What is the difference between a tax deduction and a tax exemption?

by fred.nader , in category: Taxation and Accounting , 9 months ago

What is the difference between a tax deduction and a tax exemption?

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1 answer

by elizabeth , 9 months ago


A tax deduction and a tax exemption are both ways to reduce your taxable income, but they have different meanings and applications.

  1. Tax Deduction: A tax deduction is an expense or cost that you can subtract from your taxable income, ultimately reducing the amount of income that is subject to taxation. Deductions are typically based on eligible expenses such as mortgage interest, student loan interest, medical expenses, charitable contributions, and business expenses. The amount of the deduction depends on the specific rules and limitations set by the tax laws.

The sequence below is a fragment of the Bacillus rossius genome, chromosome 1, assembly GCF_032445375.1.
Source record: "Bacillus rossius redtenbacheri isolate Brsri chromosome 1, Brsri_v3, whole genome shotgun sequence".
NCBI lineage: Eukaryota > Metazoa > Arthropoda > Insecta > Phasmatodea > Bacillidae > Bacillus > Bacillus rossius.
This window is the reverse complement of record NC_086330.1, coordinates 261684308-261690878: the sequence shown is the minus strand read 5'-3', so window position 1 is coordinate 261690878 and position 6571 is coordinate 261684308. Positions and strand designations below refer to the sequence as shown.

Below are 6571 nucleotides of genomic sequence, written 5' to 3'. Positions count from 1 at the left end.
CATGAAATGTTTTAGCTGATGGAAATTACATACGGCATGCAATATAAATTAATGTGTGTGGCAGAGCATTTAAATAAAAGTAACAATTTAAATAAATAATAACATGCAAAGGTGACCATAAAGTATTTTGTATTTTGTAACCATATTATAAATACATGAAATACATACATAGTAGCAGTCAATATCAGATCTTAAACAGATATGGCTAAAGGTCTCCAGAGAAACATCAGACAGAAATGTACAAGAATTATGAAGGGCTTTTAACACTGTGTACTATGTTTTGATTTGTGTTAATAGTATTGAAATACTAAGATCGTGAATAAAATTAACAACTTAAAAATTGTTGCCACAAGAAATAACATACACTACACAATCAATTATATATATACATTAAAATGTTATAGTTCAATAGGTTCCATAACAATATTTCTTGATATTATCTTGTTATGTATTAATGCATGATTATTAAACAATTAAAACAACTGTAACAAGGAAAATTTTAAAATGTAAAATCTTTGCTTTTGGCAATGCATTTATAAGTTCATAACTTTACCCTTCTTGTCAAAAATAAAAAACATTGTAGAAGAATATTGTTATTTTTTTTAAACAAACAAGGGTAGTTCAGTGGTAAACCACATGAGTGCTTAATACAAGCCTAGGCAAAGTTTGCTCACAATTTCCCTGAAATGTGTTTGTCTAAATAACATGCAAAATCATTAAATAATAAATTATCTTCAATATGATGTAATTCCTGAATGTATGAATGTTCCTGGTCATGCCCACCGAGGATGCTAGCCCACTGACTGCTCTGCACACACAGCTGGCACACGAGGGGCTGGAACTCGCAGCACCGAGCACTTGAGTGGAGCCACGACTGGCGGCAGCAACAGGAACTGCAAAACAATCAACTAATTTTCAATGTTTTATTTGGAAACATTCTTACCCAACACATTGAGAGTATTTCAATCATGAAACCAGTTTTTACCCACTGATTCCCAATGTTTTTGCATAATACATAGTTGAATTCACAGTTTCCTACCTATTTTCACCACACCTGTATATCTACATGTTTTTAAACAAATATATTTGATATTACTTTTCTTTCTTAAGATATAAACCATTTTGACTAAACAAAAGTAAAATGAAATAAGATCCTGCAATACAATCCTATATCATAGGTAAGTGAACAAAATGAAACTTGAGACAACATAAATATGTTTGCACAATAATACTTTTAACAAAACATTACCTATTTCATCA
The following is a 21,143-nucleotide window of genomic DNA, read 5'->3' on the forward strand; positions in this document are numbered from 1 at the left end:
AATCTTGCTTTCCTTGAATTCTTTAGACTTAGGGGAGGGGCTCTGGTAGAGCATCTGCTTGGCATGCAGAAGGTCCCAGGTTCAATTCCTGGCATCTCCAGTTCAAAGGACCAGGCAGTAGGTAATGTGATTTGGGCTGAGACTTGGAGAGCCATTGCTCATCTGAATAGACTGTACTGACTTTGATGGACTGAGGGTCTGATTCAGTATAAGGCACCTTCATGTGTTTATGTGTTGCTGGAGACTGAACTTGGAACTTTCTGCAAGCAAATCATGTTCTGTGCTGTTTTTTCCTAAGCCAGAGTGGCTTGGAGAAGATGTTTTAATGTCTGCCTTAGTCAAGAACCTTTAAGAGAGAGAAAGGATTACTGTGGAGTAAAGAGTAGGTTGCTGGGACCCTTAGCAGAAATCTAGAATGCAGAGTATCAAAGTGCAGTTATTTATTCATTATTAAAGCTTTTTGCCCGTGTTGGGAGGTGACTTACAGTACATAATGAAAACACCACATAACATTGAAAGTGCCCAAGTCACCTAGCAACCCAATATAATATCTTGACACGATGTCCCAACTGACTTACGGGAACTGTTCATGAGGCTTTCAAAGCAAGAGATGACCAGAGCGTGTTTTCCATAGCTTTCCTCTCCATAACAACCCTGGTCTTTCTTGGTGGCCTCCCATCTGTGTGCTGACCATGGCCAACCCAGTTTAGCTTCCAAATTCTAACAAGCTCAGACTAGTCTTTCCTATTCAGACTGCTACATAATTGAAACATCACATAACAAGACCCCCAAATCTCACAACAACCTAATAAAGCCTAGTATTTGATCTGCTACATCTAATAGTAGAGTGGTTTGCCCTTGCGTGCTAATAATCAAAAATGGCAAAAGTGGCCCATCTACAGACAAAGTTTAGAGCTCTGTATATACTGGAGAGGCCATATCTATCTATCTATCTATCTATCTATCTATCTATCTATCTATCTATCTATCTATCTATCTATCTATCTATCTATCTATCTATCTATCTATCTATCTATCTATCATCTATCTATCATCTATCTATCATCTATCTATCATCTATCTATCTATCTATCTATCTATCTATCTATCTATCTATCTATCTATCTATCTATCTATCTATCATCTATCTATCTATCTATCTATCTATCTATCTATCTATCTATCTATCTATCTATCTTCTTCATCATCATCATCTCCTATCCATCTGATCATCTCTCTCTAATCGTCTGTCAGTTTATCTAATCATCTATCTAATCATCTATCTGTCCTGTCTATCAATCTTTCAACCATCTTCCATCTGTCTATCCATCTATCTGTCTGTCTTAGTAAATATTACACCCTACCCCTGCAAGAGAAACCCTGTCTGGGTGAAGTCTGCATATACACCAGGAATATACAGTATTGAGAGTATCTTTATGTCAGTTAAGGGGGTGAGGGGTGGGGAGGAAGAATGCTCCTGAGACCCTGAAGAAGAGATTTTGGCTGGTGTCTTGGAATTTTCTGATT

2. Tax Exemption: A tax exemption, on the other hand, is an exclusion or exception that allows certain types of income or individuals to be exempt from paying taxes altogether. In other words, exempt income is not included in your taxable income, and therefore, you do not have to pay taxes on it. Tax exemptions are often granted based on various factors such as certain types of income (e.g., interest on municipal bonds) or specific individuals or organizations (e.g., religious institutions, non-profit organizations).

In summary, a tax deduction reduces the amount of your taxable income, while a tax exemption excludes certain income or individuals from being subject to taxation. Deductions reduce the tax liability by a percentage based on expenses, while exemptions remove the tax liability altogether for specific income or entities.